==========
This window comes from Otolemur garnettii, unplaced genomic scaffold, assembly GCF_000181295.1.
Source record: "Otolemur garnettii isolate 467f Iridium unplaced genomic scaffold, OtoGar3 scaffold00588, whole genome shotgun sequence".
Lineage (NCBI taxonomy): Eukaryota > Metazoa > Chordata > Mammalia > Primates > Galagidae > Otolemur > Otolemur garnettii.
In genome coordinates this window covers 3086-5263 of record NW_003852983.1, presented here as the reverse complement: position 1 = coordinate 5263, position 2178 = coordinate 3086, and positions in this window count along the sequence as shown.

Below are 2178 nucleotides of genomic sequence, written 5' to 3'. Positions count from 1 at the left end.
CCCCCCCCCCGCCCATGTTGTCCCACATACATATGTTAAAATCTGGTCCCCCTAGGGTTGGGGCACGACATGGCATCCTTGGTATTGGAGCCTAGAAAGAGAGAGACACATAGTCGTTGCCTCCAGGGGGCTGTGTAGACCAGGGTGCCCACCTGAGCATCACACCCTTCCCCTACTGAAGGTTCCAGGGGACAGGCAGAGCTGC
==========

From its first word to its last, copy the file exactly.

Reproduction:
This window comes from Otolemur garnettii, unplaced genomic scaffold, assembly GCF_000181295.1.
Source record: "Otolemur garnettii isolate 467f Iridium unplaced genomic scaffold, OtoGar3 scaffold00588, whole genome shotgun sequence".
Lineage (NCBI taxonomy): Eukaryota > Metazoa > Chordata > Mammalia > Primates > Galagidae > Otolemur > Otolemur garnettii.
In genome coordinates this window covers 3086-5263 of record NW_003852983.1, presented here as the reverse complement: position 1 = coordinate 5263, position 2178 = coordinate 3086, and positions in this window count along the sequence as shown.

Below are 2178 nucleotides of genomic sequence, written 5' to 3'. Positions count from 1 at the left end.
CCCCCCCCCCGCCCATGTTGTCCCACATACATATGTTAAAATCTGGTCCCCCTAGGGTTGGGGCACGACATGGCATCCTTGGTATTGGAGCCTAGAAAGAGAGAGACACATAGTCGTTGCCTCCAGGGGGCTGTGTAGACCAGGGTGCCCACCTGAGCATCACACCCTTCCCCTACTGAAGGTTCCAGGGGACAGGCAGAGCTGC